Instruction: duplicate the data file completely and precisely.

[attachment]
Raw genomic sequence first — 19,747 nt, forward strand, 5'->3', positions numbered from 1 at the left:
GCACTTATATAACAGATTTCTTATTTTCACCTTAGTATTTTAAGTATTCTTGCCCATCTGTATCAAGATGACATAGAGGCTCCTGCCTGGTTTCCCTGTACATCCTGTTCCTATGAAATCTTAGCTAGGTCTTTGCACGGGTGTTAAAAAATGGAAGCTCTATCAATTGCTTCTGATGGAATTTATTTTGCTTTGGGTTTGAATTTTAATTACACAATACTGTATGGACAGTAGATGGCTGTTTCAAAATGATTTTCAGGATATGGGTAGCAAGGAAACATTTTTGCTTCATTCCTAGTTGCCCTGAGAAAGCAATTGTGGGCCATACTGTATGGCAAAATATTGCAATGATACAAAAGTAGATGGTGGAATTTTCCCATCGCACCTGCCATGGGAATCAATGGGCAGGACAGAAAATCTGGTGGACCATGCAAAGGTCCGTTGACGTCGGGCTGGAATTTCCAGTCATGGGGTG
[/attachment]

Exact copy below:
Raw genomic sequence first — 19,747 nt, forward strand, 5'->3', positions numbered from 1 at the left:
GCACTTATATAACAGATTTCTTATTTTCACCTTAGTATTTTAAGTATTCTTGCCCATCTGTATCAAGATGACATAGAGGCTCCTGCCTGGTTTCCCTGTACATCCTGTTCCTATGAAATCTTAGCTAGGTCTTTGCACGGGTGTTAAAAAATGGAAGCTCTATCAATTGCTTCTGATGGAATTTATTTTGCTTTGGGTTTGAATTTTAATTACACAATACTGTATGGACAGTAGATGGCTGTTTCAAAATGATTTTCAGGATATGGGTAGCAAGGAAACATTTTTGCTTCATTCCTAGTTGCCCTGAGAAAGCAATTGTGGGCCATACTGTATGGCAAAATATTGCAATGATACAAAAGTAGATGGTGGAATTTTCCCATCGCACCTGCCATGGGAATCAATGGGCAGGACAGAAAATCTGGTGGACCATGCAAAGGTCCGTTGACGTCGGGCTGGAATTTCCAGTCATGGGGTG